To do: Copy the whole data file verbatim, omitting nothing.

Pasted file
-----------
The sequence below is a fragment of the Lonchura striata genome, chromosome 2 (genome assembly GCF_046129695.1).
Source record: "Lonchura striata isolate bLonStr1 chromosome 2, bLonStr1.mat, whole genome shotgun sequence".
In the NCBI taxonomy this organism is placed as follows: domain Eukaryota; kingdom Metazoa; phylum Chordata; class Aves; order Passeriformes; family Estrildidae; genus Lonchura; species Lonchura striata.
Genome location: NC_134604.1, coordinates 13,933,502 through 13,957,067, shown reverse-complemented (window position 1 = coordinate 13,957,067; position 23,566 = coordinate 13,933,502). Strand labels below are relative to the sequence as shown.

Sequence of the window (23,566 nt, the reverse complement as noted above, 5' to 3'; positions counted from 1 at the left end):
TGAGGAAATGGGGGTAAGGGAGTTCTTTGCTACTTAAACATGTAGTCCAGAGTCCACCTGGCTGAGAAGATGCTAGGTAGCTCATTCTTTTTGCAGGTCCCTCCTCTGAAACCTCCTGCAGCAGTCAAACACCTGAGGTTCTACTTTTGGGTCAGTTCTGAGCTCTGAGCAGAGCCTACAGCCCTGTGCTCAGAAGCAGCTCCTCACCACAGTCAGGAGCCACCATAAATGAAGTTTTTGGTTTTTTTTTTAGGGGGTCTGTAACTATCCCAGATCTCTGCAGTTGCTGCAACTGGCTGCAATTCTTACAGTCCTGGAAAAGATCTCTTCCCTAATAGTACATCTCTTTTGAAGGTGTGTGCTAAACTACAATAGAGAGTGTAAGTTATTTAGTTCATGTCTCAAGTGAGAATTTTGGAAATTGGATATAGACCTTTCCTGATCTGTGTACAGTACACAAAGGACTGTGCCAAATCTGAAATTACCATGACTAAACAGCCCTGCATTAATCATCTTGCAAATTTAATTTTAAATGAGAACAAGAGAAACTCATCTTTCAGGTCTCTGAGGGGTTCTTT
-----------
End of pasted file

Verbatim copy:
The sequence below is a fragment of the Lonchura striata genome, chromosome 2 (genome assembly GCF_046129695.1).
Source record: "Lonchura striata isolate bLonStr1 chromosome 2, bLonStr1.mat, whole genome shotgun sequence".
In the NCBI taxonomy this organism is placed as follows: domain Eukaryota; kingdom Metazoa; phylum Chordata; class Aves; order Passeriformes; family Estrildidae; genus Lonchura; species Lonchura striata.
Genome location: NC_134604.1, coordinates 13,933,502 through 13,957,067, shown reverse-complemented (window position 1 = coordinate 13,957,067; position 23,566 = coordinate 13,933,502). Strand labels below are relative to the sequence as shown.

Sequence of the window (23,566 nt, the reverse complement as noted above, 5' to 3'; positions counted from 1 at the left end):
TGAGGAAATGGGGGTAAGGGAGTTCTTTGCTACTTAAACATGTAGTCCAGAGTCCACCTGGCTGAGAAGATGCTAGGTAGCTCATTCTTTTTGCAGGTCCCTCCTCTGAAACCTCCTGCAGCAGTCAAACACCTGAGGTTCTACTTTTGGGTCAGTTCTGAGCTCTGAGCAGAGCCTACAGCCCTGTGCTCAGAAGCAGCTCCTCACCACAGTCAGGAGCCACCATAAATGAAGTTTTTGGTTTTTTTTTTAGGGGGTCTGTAACTATCCCAGATCTCTGCAGTTGCTGCAACTGGCTGCAATTCTTACAGTCCTGGAAAAGATCTCTTCCCTAATAGTACATCTCTTTTGAAGGTGTGTGCTAAACTACAATAGAGAGTGTAAGTTATTTAGTTCATGTCTCAAGTGAGAATTTTGGAAATTGGATATAGACCTTTCCTGATCTGTGTACAGTACACAAAGGACTGTGCCAAATCTGAAATTACCATGACTAAACAGCCCTGCATTAATCATCTTGCAAATTTAATTTTAAATGAGAACAAGAGAAACTCATCTTTCAGGTCTCTGAGGGGTTCTTT